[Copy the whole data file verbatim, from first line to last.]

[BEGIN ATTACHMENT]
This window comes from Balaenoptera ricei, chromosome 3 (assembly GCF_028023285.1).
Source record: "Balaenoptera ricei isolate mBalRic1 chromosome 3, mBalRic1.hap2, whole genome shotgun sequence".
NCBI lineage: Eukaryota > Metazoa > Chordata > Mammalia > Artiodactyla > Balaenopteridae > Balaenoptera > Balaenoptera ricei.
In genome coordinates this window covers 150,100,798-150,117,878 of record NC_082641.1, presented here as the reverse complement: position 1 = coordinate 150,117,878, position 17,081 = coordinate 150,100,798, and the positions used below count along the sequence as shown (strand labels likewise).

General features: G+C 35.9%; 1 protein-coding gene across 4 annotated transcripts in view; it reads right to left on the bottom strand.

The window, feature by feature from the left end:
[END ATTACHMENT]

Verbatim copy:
This window comes from Balaenoptera ricei, chromosome 3 (assembly GCF_028023285.1).
Source record: "Balaenoptera ricei isolate mBalRic1 chromosome 3, mBalRic1.hap2, whole genome shotgun sequence".
NCBI lineage: Eukaryota > Metazoa > Chordata > Mammalia > Artiodactyla > Balaenopteridae > Balaenoptera > Balaenoptera ricei.
In genome coordinates this window covers 150,100,798-150,117,878 of record NC_082641.1, presented here as the reverse complement: position 1 = coordinate 150,117,878, position 17,081 = coordinate 150,100,798, and the positions used below count along the sequence as shown (strand labels likewise).

General features: G+C 35.9%; 1 protein-coding gene across 4 annotated transcripts in view; it reads right to left on the bottom strand.

The window, feature by feature from the left end: